Study: Rebuild of Pimlico would cost at least $424 million

Posted: Dec. 13, 2018

The Maryland Stadium, in Phase 2 of its study into the feasibility of rebuilding Pimlico Race Course, said the cost for minimal capital improvements is now $424 million. The first phase of study said “renovations” only would cost a minimum of $250 million.

Phase 2 of the study, conducted by Crossroads Consulting Services along with Populous, Rummel Klepper Kahl and Turner Construction, sets the stage for “private development or another initiative” for parts of the Baltimore property not used for racing. The Stadium Authority collaborated with The Stronach Group and Maryland Jockey Club on a “Preakness Program,’ which offers specifics related to redevelopment of the racing facility.

“Pimlico Race Course is owned by the MJC and TSG,” the Stadium Authority said in a release. “Therefore, the non-racing land use concept study is a hypothetical, conceptual analysis of potential uses that could occur—not a feasibility study of what will occur.”

The study envisions total venue capacity of 75,000, with 30,400 “premium” seats and 44,600 general admission seats. It would have a four-level multi-use clubhouse that would accommodate 44% of the premium seating. It would have areas for off-track betting and sports betting.

All existing structures on the 110-acre property would be demolished including the two racing surfaces. The Phase 2 report indicates the surfaces would be moved and replaced with a 15/16-mile dirt track and seven-furlong turf course; the report states that “track geometry and distances were reviewed by the MJC, TSG and Maryland Racing Commission.”

The barn area would be demolished and not rebuilt. The MJC has said it is looking to reopen the Bowie Training Center to make up for lost stalls at Pimlico and perhaps construct a small grandstand to accommodate a short race meet. Training at Bowie ended in 2015, and the last race meet was held in 1985.

“When operating at Pimlico, the MJC prefers to utilize a haul-in model with the horses housed off site,” the report says. “This model requires temporary or permanent day stalls for up to 140 horses.”

The cost breakdown is as follows: demolition and site clearing ($21.5 million); infrastructure, utilities and site improvements ($120.5 million); racing surfaces and infield ($29.6 million); and the clubhouse ($252.2 million). The project would take three years, according to the report.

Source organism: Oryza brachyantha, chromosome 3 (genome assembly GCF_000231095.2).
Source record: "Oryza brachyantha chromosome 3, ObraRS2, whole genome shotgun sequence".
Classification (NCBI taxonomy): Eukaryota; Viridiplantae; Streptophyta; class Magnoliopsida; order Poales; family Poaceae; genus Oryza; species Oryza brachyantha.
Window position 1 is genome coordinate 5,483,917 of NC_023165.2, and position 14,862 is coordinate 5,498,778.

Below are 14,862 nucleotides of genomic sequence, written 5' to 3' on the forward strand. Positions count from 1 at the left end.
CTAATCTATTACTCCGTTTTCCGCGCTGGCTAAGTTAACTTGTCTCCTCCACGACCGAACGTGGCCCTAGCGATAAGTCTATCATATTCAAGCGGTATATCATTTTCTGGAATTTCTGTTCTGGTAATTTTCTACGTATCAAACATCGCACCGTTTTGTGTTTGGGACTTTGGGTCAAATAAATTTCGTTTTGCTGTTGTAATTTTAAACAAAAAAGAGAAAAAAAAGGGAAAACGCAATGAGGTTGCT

Should the project move forward, Turner Construction produced a timeline that suggests the final Preakness Stakes at the existing facility would be held in 2021. The Triple Crown race would then be held “off site”—presumably at Laurel Park—for 2022-23, and return to a new Pimlico in 2024.

The Maryland General Assembly is expected to take up the report during its 2019 session.

“A logical next step in the planning process is for key stakeholders including the MJC, TSG, state and city to agree to executive a formal agreement to enter into future negotiations,” the Stadium Authority said.

Comments included in a release indicated the report is designed to provide information so stakeholders can make informed decisions on the future of the Pimlico property. It did not make a recommendation nor did it propose funding mechanisms.

“The Stronach Group would like to thank the Maryland Stadium Authority for its thorough and extensive job of understanding and responding to the challenges of the aging Pimlico Race Course,” said TSG Chair and President Belinda Stronach said. “The final conclusions of the MSA report are in line with our assessment that in order to bring the facility up to par, it will require several hundreds of millions of dollars. The Stronach Group is investing heavily in racing and we are committed to the long-term sustainability of the Thoroughbred racing industry and to the communities in which we operate in Maryland.

“The MSA study began three years ago and from the outset we have expressed the need to address Pimlico, and by extension the Preakness Stakes, within the context of the broader racing ecosystem. A successful and viable future for Maryland racing requires an industry-encompassing and thoughtful capital plan that looks beyond one weekend of celebration to achieving great success year-round.

“We reiterate the need for action. We ask state and local leaders, working together with all segments of the racing industry, to tackle during the upcoming legislative session the important questions surrounding not only the financial requirements for a modern stadium that can host the Preakness Stakes but how to best support the needs of the Thoroughbred industry as a whole, sustainable year-round horse racing and training, an enhanced guest experience and greater fan engagement in Maryland.”

As for economic impact, a revitalized Pimlico and Preakness Stakes is estimated to produce $33.4 million in direct spending and $25.4 million in indirect spending, 620 jobs and total earnings of $24.2 million.

Pimlico report Phase 2, Part 1

Pimlico report Phase 2, Part 2